We followed a side path that took us around a crop field, all the way to the water's edge...you had to jump down from a bank into the water. There was no actual beach to be had.

At this time the guys finally arrived, bringing Kenai, Liz's DSLR, and the cooler full of beers. We returned to meet them, and they followed us to the portion of beach that Liz had discovered. They set everything up by the marsh grass and got themselves ready to take photos of us girls trotting and galloping along the small stretch of shoreline.

Have a million photos:

New profile pic on FB. This was one of my faves!






Queenie initially was like, "Really? You want me to go in this water? I don't think so."
We fixed that later; wait until the second set of photos further down. :)





Queenie starts actually going into the very edge of the water! 



Lily hated when Q passed her! You can see her pinned ears in this photo.
Her TB blood talking. Haha!
She was fine once Q had passed; it was just the action of Q passing her that irritated Lily.
Silly mare! We'd see more of this behavior the next day.

Lily: "You shall NOT win!"
Q: "Just watch me!"




Love this shot: all 4 feet in the air!


Q has an awesome jump!
My face. Lol! I was afraid we'd crash into the men 3 strides after this branch.
Moment right after the jump.
We pretty much came to a halt from the canter, right in front of the guys!





Queenie finally says, "Oh alright."




3 matching grins!


Liz being Liz :D


Walking back through the marsh grass to the main beach.

After multiple shenanigans on the smaller beach, we returned to the main beach to discover that some of the people from the original group had left, to be replaced by more people with dogs, but these dogs were all on leashes and the people were sitting at the picnic table by the beach. We decided to go ahead and do our REAL beach ride:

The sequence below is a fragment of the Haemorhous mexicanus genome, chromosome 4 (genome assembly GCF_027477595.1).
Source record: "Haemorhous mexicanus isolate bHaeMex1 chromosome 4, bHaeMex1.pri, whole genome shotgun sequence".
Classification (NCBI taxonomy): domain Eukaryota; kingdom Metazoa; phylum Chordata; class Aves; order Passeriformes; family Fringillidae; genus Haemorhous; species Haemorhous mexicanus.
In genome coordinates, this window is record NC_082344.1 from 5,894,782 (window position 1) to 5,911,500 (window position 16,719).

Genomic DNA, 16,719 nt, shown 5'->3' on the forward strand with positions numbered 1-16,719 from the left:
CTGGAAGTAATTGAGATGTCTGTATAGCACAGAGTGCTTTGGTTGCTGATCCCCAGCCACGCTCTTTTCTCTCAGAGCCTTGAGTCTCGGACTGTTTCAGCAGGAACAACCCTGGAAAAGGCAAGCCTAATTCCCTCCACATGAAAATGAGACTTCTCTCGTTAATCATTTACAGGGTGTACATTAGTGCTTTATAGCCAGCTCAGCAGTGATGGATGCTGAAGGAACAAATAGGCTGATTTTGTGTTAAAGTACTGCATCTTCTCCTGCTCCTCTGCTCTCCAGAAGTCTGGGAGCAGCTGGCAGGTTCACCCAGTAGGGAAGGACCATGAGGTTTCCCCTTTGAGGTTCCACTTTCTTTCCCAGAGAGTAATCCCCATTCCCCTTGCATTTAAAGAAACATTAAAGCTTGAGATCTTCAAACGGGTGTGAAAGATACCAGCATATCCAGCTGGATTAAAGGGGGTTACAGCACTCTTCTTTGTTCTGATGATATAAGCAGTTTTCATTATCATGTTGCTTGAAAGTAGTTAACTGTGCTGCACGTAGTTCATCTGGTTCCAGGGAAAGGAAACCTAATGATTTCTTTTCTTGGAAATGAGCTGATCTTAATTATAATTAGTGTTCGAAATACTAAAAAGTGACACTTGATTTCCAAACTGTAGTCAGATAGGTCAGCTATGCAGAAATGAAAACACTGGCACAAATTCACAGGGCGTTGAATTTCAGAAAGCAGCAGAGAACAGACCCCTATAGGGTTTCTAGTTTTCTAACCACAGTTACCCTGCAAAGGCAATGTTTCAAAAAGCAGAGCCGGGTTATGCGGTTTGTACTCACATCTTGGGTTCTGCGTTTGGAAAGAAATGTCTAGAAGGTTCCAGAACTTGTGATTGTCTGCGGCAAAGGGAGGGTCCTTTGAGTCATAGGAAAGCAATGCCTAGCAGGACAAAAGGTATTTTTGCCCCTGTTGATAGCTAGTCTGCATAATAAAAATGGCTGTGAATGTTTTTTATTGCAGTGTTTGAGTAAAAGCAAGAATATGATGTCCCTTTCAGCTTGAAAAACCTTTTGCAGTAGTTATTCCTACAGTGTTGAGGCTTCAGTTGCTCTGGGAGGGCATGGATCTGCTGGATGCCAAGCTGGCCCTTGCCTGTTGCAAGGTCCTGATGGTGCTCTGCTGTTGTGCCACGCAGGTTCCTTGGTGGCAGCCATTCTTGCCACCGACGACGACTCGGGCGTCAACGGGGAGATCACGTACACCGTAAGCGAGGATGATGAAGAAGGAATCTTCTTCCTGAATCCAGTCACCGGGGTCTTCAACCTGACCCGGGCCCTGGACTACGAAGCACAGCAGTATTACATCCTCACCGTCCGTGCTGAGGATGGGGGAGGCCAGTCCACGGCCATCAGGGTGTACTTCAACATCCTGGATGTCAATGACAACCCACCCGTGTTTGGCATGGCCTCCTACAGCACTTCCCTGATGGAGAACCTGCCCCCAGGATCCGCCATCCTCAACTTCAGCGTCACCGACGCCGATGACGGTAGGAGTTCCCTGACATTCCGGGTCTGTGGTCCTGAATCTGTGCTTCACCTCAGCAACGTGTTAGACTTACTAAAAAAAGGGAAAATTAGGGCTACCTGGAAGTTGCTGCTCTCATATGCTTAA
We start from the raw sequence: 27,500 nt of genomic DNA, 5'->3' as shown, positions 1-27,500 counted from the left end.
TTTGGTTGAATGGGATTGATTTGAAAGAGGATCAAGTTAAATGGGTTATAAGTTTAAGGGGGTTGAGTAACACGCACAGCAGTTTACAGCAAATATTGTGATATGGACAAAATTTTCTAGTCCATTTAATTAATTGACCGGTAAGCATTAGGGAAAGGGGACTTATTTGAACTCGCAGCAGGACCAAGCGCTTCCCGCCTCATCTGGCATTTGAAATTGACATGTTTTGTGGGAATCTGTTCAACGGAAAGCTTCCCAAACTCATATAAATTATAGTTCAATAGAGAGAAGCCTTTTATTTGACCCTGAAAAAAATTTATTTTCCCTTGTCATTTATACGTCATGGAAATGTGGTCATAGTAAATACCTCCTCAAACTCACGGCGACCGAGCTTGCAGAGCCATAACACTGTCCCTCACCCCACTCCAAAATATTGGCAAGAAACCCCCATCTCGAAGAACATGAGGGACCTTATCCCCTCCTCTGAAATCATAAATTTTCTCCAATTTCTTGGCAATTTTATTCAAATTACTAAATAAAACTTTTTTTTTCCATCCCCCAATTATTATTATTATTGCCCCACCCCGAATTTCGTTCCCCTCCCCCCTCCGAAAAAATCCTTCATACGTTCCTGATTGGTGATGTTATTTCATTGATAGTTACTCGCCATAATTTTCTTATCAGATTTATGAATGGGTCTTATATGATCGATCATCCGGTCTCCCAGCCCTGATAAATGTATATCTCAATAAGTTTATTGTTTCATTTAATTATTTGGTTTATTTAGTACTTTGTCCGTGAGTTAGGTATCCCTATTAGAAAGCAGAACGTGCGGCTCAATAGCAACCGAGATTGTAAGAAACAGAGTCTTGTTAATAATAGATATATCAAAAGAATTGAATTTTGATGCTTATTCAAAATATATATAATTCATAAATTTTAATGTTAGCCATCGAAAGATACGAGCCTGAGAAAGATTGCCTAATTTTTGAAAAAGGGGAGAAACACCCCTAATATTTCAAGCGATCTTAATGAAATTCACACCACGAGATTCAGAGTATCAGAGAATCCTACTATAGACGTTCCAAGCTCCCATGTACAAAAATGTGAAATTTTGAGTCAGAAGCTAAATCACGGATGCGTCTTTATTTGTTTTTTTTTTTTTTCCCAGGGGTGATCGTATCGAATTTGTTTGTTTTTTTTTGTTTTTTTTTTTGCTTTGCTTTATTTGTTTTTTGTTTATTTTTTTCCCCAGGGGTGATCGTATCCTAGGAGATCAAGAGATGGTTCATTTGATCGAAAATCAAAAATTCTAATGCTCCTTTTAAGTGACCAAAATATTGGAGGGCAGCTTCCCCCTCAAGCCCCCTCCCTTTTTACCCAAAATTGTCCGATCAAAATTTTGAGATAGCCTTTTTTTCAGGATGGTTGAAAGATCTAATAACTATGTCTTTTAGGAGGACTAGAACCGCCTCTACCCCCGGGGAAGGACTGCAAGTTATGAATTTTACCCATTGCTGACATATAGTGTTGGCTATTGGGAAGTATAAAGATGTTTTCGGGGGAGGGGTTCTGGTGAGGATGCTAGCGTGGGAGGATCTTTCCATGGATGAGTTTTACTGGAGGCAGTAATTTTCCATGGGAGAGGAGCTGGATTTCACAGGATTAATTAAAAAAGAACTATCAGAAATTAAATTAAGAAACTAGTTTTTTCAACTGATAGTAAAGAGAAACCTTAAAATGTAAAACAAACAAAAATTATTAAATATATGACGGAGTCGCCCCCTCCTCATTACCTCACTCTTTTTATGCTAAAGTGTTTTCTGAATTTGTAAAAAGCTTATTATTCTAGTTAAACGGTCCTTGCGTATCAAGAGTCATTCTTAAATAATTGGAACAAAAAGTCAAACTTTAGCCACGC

We succeeded at getting Queenie in the water!


Yesss for Kathy!
I can still get my heels down to China!














Q does an effective impression of a jet ski. ZOOM!!!


After about 45 minutes total (we were 15 minutes in the main section of beach; we didn't want to bother the people with their dogs for too long, and thanked them profusely for allowing us to play in the water with the horses), we were all beached out and starving.

Kathy rode on ahead on Queenie, with Doug walking along next to her, with Mike, Charles and Kenai bringing up the rear. Liz and I took a detour through a side trail, which we trotted and cantered through. It was maybe half a mile long, looping away from and then back to Ferry Point Trail. We arrived back at the main trail right behind Kathy, Queenie and Doug.

From there on, I walked Lily next to Kathy, while Liz ventured onto the side trails, alternately trotting and cantering before coming back to meet us.


Back at the parking area, we set up our picnic. And somehow, all of us failed to get photos of ourselves and the picnic itself!

We loosened the mares's girths, removed their bridles and set them up to have snacks. Lily and Queenie had some soaked beet pulp; Q was parked under a tree with access to the best spring grass by the picnic table.
Lily just hung out and napped once she was done eating (I removed the bucket so she wouldn't step on it.)

Kathy outdid herself; she brought food for everyone: lunch meats, buns, chips, salad, even cheesecake for dessert! I'd brought some of my marinated chicken and crackers and the snacks we'd bought at REI the evening before. Thank you for the wonderful lunch, Kathy!